Mattresses aren’t easy to pick up and carry—neither are the emotions and fear that come after being sexually assaulted.
Emma Sulkowicz, a senior at Columbia University, feels both.
Sulkowicz was allegedly raped in her own dorm bed on her first day of her sophomore year. Following her sexual assault, she recounts in an article she wrote for the Time Magazine, saying:
“I didn’t report it at first because I didn’t feel like dealing with the emotional trauma. But then I met two other women who told me the same person who had assaulted me assaulted them, and I decided I had to do something. We all reported our cases, and all three were dismissed.” The verdict? Her rapist “wasn’t guilty.”
Although the administration claims they have done everything in their power to investigate, this is not a sentiment held by many.
“There are a lot of people who don’t understand how the investigation the school did was inadequate, or who claim that because Emma decided not to continue working with the police to press charges she has nothing to complain about” says Caroline Lee, a first year student at Columbia College.
Even with the university’s efforts to make themselves seem more proactive about sexual assault, the efforts have been described as though they “direct the blame and attention towards students and away from the administration,” says Columbia College student Taylor Hardy.
The dismissal of her complaint by Columbia University administrators is not endemic only to Columbia, but to the greater network of institutions of higher-education. At college campuses nationwide—from the Ivy’s to the State Schools—this problem persists.
In response to the administration’s inability to charge her rapist with wrongdoing, Sulkowicz began carrying a mattress around with her everywhere she went on campus. Not only is this a form of a silent demonstration against the administration, it also her senior thesis project: Mattress Performance (Carry That Weight).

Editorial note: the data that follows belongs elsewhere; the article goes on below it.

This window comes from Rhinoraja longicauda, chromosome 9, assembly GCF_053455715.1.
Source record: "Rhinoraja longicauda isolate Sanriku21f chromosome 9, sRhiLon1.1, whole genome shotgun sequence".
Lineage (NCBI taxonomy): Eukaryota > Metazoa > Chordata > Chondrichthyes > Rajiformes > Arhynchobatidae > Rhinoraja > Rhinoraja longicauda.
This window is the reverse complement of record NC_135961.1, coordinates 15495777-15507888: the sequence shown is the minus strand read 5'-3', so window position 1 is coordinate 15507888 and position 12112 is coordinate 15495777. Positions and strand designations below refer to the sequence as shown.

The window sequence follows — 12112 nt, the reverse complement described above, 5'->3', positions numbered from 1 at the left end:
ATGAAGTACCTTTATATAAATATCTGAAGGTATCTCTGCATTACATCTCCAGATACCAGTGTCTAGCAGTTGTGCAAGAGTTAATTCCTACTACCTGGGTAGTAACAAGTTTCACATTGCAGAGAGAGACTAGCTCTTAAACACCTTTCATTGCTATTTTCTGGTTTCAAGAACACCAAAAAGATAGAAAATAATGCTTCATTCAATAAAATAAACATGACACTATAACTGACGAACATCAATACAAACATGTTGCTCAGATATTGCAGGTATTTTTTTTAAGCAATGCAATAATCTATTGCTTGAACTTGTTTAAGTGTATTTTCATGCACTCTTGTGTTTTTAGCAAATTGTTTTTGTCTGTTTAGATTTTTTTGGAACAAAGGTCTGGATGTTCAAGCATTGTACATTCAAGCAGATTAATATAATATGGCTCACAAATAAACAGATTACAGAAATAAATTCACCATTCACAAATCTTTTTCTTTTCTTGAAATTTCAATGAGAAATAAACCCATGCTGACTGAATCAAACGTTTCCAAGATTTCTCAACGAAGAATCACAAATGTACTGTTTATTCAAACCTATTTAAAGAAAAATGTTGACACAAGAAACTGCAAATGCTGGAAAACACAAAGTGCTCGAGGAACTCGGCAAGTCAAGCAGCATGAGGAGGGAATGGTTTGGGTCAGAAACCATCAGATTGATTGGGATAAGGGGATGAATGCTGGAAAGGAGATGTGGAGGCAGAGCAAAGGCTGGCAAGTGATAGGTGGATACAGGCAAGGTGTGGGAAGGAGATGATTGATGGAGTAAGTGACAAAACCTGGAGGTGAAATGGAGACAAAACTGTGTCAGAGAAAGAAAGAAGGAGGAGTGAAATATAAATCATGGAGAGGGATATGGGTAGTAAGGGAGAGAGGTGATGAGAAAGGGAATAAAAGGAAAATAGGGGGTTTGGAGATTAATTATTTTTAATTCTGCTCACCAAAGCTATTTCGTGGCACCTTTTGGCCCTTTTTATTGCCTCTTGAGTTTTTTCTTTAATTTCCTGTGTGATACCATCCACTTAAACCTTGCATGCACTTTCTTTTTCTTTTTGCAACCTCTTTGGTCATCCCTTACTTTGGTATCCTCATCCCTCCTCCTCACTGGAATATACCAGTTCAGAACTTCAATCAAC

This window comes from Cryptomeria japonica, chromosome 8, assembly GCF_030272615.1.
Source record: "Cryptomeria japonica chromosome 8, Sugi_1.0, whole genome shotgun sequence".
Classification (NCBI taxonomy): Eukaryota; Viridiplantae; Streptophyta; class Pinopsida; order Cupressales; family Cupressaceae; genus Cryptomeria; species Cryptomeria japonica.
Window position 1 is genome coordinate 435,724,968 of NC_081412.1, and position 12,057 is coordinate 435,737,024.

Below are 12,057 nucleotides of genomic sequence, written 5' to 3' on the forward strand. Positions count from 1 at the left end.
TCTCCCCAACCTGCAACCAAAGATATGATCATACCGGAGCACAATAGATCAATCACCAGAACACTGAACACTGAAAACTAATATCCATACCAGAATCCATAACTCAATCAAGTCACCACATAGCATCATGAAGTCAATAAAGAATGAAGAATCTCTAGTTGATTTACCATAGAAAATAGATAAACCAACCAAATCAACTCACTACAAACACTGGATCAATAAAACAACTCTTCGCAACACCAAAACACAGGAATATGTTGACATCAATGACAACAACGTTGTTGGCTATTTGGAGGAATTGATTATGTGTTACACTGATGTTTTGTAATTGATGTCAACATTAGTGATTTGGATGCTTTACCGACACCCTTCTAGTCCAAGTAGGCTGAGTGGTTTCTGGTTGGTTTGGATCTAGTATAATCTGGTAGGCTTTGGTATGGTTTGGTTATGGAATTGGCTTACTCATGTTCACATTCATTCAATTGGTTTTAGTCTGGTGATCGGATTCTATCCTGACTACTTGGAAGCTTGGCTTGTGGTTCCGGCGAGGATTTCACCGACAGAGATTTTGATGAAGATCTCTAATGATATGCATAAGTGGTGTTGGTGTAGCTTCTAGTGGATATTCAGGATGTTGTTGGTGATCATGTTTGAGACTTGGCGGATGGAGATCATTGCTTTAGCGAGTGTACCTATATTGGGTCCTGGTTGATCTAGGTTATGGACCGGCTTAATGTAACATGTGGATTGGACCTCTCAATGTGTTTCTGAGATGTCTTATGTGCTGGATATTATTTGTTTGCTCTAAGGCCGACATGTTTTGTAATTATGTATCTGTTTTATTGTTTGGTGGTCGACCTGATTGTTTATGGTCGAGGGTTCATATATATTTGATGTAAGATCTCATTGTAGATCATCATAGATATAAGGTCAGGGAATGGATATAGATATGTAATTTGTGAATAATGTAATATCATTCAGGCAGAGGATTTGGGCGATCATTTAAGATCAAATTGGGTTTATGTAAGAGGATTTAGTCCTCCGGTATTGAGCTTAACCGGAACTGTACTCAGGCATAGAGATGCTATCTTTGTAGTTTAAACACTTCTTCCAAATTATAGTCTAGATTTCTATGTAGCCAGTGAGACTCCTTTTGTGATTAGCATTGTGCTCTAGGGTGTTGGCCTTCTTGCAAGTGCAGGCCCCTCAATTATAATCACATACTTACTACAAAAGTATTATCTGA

Her goal: to get her “rapist off campus.”
Is it working? Her efforts have been profiled internationally; and this is not much ado about nothing. Sulkowicz is carrying her mattress around campus with her.
After the first day of my Statistics class at Columbia, as I walked across the quad on my way to grab lunch, I saw her carrying her mattress with the help of a few other students.
Days later, I saw her in Ferris, one of the dining halls on campus, with her mattress propped against a wall close to her.
This is more than just a “Mattress Performance,” it is both a metaphorical and physical statement against sexual assault and the policies and procedures of the University.
Not only is this performance for her own experience but also for the assault survivors of the greater Columbia and Barnard community. Or even across the world.
In doing this, Sulkowicz becomes “a national symbol for the weight that tens of thousands of college students around the country have carried or will go through during their years at university,” says Taylor Hardy.
Despite the seeming worldwide support of Sulkowicz’s project, there are still many that are not sympathetic to her cause. “Victim-blaming and the accusatory scrutiny of the police and university administration,” as identified by Caroline Lee, often happens in sharp contrast to the support that survivors receive. Further, there have been inflammatory comments made against Sulkowicz and her project online.
Although Emma Sulkowicz is not having the easiest time carrying the mattress around campus, with the resounding support she has garnered world-wide, it’s refreshing to know that this could be the impetus for a creation of a much stronger university support system for survivors.